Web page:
By Silvia Ascarelli
I’ve worked in the luxury resort business all my life…mostly in Hawaii (big golf/beach resorts) and Colorado (high mountain ski resorts). So I’ve always lived in great places, but also very expensive places. I’ve been able to do well financially and live well, but it is also dependent on my job and being in the hotel business, working 50 to 60 hours a week.
I am 53 years old and have about $1.4 million in 401(k) and Roth accounts plus about $900,000 in other assets. I live and play outdoors a lot, and want to live in the West. My wife is an avid rock climber, so she needs to be around that sport.
I would like to relocate in the next two to five years to a place where housing costs are reasonable, and we can have land and space to roam. I want to be in recreation country, but not necessarily work in the resort business. I could take a “regular job” to stay active and most importantly keep up with health insurance. I would plan to work for at least another 10 years, maybe longer.
My thought is to put a lot of money down on a house, so the mortgage isn’t what I have to work for, and play in the mountains. I hunt/fish/hike and generally like rural areas and small towns as long as I can support myself. I used to think getting to a college town was the way to go, as a campus has a lot of jobs, and the college supports a lot of medical and local businesses as well as having good activities. But now I’m wondering if COVID-19 will change that concept forever.
I was thinking Wyoming, Idaho, Montana and the Dakotas, as they are cheaper than Colorado and Utah. But I want to find an “up and coming” place, and not a “dead and dying” old town. So what are your thoughts?
Colorado and Utah may seem expensive but don’t kid yourself about Idaho. Housing prices there have been climbing, in part because of COVID-19 — see Sandpoint, for example, suggested here . And in Montana, Bozeman? Whoa!
Finding affordable housing and a job with benefits in recreation country can be tough, and COVID has made housing in many previously affordable areas more expensive. So please be realistic about the job market, or the hours you might be working for far less pay than your current job, or whether you might be standing on your feet for the entire shift, or whether the work will be only seasonal and you’re still on the hook for health insurance.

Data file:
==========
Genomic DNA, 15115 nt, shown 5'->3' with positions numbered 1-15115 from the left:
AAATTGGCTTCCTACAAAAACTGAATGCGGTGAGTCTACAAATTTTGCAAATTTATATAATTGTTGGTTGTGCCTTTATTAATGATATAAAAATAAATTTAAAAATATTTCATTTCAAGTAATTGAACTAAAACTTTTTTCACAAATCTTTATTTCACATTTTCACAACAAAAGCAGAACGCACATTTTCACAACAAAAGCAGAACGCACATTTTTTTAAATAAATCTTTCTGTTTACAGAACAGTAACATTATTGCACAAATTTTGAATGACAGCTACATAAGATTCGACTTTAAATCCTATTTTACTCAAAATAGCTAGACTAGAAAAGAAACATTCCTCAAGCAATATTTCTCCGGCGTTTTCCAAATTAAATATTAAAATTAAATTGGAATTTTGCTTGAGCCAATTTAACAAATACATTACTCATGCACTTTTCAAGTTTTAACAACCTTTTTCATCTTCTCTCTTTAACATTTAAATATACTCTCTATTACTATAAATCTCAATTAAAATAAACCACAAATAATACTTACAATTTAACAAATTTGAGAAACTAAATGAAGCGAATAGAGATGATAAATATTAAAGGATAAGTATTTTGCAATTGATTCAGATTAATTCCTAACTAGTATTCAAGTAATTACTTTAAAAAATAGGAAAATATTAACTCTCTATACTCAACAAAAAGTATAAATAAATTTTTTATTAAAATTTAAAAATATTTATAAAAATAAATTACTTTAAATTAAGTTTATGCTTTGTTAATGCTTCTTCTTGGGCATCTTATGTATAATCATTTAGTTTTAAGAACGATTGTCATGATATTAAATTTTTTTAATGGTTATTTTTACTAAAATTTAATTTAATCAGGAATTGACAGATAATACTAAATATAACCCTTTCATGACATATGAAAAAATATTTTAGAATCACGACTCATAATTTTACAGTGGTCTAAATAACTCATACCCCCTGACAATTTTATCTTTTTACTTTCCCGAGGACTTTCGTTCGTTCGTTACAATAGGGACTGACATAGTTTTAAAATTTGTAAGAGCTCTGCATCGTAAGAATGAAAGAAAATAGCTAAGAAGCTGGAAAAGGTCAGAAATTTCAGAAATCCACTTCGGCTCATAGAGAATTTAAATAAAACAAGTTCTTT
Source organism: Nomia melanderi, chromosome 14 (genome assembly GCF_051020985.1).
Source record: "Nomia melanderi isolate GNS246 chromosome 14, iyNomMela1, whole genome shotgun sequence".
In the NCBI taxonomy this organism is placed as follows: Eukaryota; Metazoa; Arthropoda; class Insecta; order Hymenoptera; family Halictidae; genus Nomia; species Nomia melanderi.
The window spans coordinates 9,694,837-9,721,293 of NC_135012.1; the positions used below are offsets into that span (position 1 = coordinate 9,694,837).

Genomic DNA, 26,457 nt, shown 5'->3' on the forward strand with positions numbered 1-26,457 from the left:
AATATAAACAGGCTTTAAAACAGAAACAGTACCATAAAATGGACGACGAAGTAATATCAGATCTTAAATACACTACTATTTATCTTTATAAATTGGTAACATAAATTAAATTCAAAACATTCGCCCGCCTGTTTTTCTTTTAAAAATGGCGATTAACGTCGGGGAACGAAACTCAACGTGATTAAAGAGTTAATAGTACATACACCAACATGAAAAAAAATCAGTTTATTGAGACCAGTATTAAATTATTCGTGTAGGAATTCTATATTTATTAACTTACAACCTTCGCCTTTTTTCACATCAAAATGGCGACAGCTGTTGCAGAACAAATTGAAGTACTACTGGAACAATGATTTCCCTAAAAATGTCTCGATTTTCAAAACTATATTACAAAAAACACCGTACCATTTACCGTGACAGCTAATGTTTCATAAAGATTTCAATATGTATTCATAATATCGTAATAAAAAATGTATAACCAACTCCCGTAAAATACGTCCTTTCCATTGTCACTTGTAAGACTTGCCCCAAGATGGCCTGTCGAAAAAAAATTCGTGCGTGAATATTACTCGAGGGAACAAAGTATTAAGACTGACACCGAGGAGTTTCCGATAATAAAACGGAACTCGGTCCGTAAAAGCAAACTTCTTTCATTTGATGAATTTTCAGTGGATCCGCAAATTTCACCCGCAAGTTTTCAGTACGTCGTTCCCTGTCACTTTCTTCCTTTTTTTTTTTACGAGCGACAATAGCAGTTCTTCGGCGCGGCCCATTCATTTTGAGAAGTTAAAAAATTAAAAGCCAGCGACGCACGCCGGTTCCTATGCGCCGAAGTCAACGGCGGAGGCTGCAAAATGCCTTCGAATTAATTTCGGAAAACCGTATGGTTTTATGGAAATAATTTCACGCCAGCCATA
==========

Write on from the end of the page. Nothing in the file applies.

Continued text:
Perhaps you can parlay your decades in the hospitality industry into a job tied to a university and its hospitality management program — but will that be a position with health insurance and a 401(k) plan? If that’s what you want to do, start networking.
Or have you considered talking to your current employer about options with fewer hours?
Beyond work, you say nothing about the cost of the lifestyle you lead now or want to lead in retirement. So double check whether your sizable nest egg can easily fund it or you need to keep stashing away cash. There are no guarantees in financial planning, so please build in a margin of safety.
But if you could go anywhere? I asked MarketWatch’s “where should I retire” tool for fast-growing areas in the Mountain region with a below-average cost of living and a college town (MarketWatch only includes universities with big research programs, so not even all flagship state universities come up). I added the outdoor options and sought smaller metropolitan areas (under 100,000 people) if possible.
You have plenty of options, though as always, there are trade-offs. The results show government-defined metropolitan and micropolitan statistical areas, not a particular city. Keep that in mind when you note median home prices. You can search online for median home prices in a particular town; you’ll find quite a range in the Salt Lake City area, for example.
So don’t rule out Colorado and Utah; Colorado Springs ( suggested here ), Logan, Utah ( suggested here ), Ogden, Utah ( suggested here ), and St. George, Utah ( suggested here ), may be more affordable than you think. You can treat them as jumping-off points for something more rural.
Here are three more suggestions to get you started in the states you asked about.
This city in western Montana, nestled in the northern Rockies, has close to 77,000 people, making it the second-largest city in the state after Billings. It’s also home to the University of Montana. I’m thinking its size gives you a wider range of job opportunities — or is it too big, even if you choose to live outside city limits?
You can kayak through downtown on the Clark Fork River (and the man-made kayaking wave) and explore nearby ghost towns in addition to the rock climbing, hiking, fishing and horseback riding you expect to find out west. Oh, and the Bitterroot National Forest , Lolo National Forest , Lee Metcalf Wildlife Refuge and the National Bison Range are all nearby.